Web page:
It has been a few weeks since we moved to Harare, Zimbabwe.  Until I can start work, I am trying to take advantage of the extra time to create and already my head is swirling with inspiration and new ideas.   The challenge is limited material and tools since it will be a while until our belongings arrive.  Working with what I have has brought about a new series that I am quite excited about.


It started with a tree, in a clay pot, in my garden, that died.  I was looking at the branches and decided that all the dead little bits needed to be removed.  Then I decided that the roots needed to be dug up intact.  In keeping with some of my favorite materials, I played with the idea of incorporating glass from now emptied bottles and handmade paper.   I do realize I am back to roofs again, though in Armenian they were ceramic church roofs topping my bottle lamps.  Here they are these floating light little drawings that vaguely reference the traditional thatched roofs.

I have set to work with the paper roofs.   If you are interested in the process, here it is.  Otherwise, enjoy the photos.  There will be more to come with this piece and other pieces utilizing discarded parts of trees.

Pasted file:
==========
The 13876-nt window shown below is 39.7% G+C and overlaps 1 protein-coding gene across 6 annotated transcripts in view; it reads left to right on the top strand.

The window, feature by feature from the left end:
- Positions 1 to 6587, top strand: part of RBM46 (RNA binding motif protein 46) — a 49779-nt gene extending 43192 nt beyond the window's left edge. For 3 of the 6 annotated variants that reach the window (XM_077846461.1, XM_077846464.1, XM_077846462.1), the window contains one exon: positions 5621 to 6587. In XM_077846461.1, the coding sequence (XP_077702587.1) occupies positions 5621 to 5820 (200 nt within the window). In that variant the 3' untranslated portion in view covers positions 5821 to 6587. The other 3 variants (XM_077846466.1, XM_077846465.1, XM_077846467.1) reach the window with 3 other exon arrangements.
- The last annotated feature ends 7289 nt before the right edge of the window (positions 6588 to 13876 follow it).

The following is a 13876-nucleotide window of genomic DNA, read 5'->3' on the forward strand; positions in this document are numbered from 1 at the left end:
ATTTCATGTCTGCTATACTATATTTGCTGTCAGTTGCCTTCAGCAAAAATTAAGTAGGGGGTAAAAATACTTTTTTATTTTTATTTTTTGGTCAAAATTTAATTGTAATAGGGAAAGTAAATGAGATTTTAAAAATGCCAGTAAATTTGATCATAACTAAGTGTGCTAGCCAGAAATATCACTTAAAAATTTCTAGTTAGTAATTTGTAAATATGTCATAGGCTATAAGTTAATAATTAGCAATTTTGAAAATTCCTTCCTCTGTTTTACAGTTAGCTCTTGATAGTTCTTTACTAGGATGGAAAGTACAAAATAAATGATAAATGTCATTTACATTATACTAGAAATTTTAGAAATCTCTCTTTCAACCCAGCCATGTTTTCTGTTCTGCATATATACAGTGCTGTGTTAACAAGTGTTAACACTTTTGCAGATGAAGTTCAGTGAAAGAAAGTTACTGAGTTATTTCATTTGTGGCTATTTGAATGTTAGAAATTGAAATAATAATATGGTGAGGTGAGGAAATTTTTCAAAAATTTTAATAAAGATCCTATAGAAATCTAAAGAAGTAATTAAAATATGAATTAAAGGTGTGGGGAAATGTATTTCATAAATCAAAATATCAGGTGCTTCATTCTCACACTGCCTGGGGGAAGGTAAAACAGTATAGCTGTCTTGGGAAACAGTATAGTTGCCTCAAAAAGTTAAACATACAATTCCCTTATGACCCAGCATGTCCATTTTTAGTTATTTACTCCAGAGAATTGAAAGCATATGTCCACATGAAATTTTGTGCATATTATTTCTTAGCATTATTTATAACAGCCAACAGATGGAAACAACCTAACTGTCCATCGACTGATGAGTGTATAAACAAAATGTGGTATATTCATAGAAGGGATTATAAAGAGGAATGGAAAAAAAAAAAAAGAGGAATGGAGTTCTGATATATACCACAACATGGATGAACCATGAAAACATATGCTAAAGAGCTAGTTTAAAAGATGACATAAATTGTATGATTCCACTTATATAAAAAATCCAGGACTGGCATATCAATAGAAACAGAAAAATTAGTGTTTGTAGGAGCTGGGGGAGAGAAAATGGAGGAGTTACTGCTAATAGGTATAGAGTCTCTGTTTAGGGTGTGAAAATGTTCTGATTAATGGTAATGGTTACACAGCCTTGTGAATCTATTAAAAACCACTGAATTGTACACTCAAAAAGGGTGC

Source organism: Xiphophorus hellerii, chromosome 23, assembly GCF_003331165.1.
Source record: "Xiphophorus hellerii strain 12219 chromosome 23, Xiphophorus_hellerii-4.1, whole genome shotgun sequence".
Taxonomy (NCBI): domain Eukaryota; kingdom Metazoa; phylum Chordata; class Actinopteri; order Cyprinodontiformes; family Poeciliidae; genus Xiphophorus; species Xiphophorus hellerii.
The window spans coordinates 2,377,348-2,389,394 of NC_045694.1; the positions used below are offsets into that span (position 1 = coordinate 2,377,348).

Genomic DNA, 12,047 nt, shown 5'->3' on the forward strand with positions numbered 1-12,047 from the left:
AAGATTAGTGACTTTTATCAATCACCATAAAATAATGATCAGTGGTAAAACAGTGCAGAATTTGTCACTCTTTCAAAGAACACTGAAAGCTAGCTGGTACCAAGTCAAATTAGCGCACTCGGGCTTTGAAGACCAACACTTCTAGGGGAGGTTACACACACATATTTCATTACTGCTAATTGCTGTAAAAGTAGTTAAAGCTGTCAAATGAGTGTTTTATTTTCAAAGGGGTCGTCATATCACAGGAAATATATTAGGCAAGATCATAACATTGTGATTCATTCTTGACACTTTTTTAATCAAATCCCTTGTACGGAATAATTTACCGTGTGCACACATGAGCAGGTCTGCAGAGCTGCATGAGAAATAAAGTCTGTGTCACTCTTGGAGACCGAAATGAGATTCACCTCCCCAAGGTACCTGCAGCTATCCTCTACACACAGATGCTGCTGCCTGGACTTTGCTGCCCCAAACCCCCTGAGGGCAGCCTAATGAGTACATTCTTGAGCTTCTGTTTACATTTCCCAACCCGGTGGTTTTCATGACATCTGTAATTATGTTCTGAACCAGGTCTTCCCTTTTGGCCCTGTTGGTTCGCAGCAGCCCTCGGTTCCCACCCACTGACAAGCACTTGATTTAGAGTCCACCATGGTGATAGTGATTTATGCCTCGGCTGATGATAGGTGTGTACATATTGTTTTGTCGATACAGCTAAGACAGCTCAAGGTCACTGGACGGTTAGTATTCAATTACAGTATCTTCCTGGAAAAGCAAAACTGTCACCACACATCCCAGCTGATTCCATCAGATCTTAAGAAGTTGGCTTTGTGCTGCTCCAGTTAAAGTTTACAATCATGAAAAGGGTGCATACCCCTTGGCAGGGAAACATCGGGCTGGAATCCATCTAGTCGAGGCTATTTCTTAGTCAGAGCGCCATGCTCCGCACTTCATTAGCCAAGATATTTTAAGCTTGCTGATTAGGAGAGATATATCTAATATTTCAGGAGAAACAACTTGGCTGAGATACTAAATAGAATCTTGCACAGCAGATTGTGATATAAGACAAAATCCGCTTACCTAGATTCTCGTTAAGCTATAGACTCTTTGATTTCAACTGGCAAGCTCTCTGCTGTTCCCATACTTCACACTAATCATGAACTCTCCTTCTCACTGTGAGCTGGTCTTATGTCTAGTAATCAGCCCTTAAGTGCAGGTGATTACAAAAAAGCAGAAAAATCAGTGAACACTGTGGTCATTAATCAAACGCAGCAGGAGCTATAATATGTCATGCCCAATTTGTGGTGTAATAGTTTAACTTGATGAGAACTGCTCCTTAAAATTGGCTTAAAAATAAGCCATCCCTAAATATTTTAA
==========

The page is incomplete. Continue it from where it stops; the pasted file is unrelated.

1. Folded paper box- evolved to thatched roof shape.
  2. Inked paper- settled on sketches of plants.
  3. Wax experiment- ink holds, slightly translucent and flexible.
  4. Color addition test with pastel, tested with wax- successful though colors dull.
  5. Water proof? yes. :)
  6. Switch to parchment paper during waxing process, better wax barrier to iron.
  7. Thatching texture in spots- sewing nixed, roots and tall grass nixed.
  8. Settled on gluing bits of short grass in places with inked side before waxing.
  9. Wax test over grass- works.
  10. Seal seam with thin Nepalese handmade paper, followed by final wax.